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Guidance for the Baseline Expectations Logo Requirement

May 25, 2018, by Brett Bieber
Tags: InCommon Federation, Recent Posts, Trust & Identity

The InCommon Baseline Expectations for Identity Providers and Service Providers requires accurate metadata, including User Interface information, and a useful part of that is a logo that is meaningful to users. The metadata health check process is looking for a logo URL present for all entities, and the data shows that this element is a challenge for participants. The Community Trust and Assurance Board (CTAB) has developed the following advice for trying to tackle this issue.

Presentation and Usage

Logos are useful for identifying the IdP your user is associated with or the service they’re trying to access. Common places of presentation are on IdP discovery pages, sign-on, and consent user interfaces.

Discovery pages allow the user to browse through a list of available Identity Providers and select the provider they wish to use. While performing the sign-in process, the end user may be shown additional details about the service to inform their decision to continue or adjust attribute release through a consent interface.

For a sample of how this works, take a look at the eduTEAMS Discovery Service. Providers with logos are more easily recognizable and help users quickly distinguish among similarly named providers.


Service provider logos may be presented on consent user interfaces, such as this example from Duke University:


Baseline Expectations does not have any specific requirements for logo format, dimensions, aspect ratios, etc. The only validation performed by the Baseline Expectations metadata health check process is that a logo URL be present for IdPs and SPs in the metadata.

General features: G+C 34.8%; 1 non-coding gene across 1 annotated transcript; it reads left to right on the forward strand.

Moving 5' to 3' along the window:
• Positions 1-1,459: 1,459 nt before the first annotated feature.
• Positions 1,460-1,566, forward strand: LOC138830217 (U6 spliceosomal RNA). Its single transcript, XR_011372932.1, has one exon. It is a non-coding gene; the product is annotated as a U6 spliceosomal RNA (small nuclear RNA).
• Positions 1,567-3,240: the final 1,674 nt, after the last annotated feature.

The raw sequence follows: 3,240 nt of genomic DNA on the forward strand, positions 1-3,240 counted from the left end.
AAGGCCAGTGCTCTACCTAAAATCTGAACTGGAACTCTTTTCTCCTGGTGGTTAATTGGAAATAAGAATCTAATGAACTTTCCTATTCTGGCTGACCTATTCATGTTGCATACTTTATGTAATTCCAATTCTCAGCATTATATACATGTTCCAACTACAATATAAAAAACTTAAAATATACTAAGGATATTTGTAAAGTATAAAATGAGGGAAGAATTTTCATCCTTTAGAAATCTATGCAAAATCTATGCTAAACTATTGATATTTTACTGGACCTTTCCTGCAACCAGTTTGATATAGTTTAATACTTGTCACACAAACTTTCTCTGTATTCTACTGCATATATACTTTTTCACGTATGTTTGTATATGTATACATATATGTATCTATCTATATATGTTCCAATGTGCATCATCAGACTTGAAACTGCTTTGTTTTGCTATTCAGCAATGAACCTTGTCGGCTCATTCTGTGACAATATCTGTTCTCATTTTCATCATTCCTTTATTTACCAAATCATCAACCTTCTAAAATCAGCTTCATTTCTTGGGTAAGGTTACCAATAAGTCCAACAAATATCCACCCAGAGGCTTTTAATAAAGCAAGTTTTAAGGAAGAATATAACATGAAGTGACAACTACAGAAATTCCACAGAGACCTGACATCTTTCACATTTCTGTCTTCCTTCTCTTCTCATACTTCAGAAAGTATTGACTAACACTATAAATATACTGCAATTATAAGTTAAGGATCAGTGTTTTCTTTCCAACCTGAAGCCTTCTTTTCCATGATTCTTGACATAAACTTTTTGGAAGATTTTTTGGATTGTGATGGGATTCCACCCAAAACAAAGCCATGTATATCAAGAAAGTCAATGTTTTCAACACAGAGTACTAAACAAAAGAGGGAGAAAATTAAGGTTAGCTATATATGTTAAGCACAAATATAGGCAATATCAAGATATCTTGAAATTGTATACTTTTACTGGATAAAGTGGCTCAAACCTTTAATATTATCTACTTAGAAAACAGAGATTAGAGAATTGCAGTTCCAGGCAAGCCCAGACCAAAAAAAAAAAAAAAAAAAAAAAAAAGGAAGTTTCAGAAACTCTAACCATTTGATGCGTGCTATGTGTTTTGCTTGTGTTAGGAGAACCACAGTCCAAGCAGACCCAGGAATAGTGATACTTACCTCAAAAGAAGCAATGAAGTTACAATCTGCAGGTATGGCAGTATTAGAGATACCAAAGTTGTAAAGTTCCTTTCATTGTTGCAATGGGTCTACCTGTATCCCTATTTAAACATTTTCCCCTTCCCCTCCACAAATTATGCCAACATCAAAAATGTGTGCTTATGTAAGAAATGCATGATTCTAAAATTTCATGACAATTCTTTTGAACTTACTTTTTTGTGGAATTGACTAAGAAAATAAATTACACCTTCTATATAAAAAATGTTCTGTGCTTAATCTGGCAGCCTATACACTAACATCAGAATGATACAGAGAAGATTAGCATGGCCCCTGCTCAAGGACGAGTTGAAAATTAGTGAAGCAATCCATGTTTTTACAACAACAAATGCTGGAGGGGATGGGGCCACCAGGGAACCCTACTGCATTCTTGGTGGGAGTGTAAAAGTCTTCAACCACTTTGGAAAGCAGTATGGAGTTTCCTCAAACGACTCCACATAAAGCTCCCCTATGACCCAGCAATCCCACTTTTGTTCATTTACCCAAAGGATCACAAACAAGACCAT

Important Notes:
Using an https (secure) URL ensures that your logo will display and prevent mixed content warnings or missing images. Using the PNG format with a transparent background is helpful to ensure your logo is presented cleanly on a variety of user interfaces. Contrast should be considered carefully and logos should have enough contrast to support presentation on a white background (e.g., avoid a situation where your logo could be presented as white foreground on on white background).

Questions & Answers

What if I don’t have a logo?
If you don’t have a logo, consider reaching out to your communications or public relations department. Many institutions have logo guidelines that indicate the proper use. Be sure to provide samples of user interfaces where the logo will be presented, the audience that uses your IdP or SP, and the format suggestions. It also may be helpful to provide sample logos from peer institutions or similarly scoped service providers. 

Is it OK to use the same logo for all Service Providers?
Yes, if you have a single logo for all of your services, that’s perfectly fine. The point is that the logo, in combination with the other user interface information, inform the user about the service they’re logging in to. If you’d like a set of logos, you might ask your communications experts for a “full lockup” (i.e., logo with text) to use for each of your service providers, or to specify an approved logo usable by any service.

For more information on the Baseline Expectations program, please visit the Baseline web page, as well as the Baseline wiki space.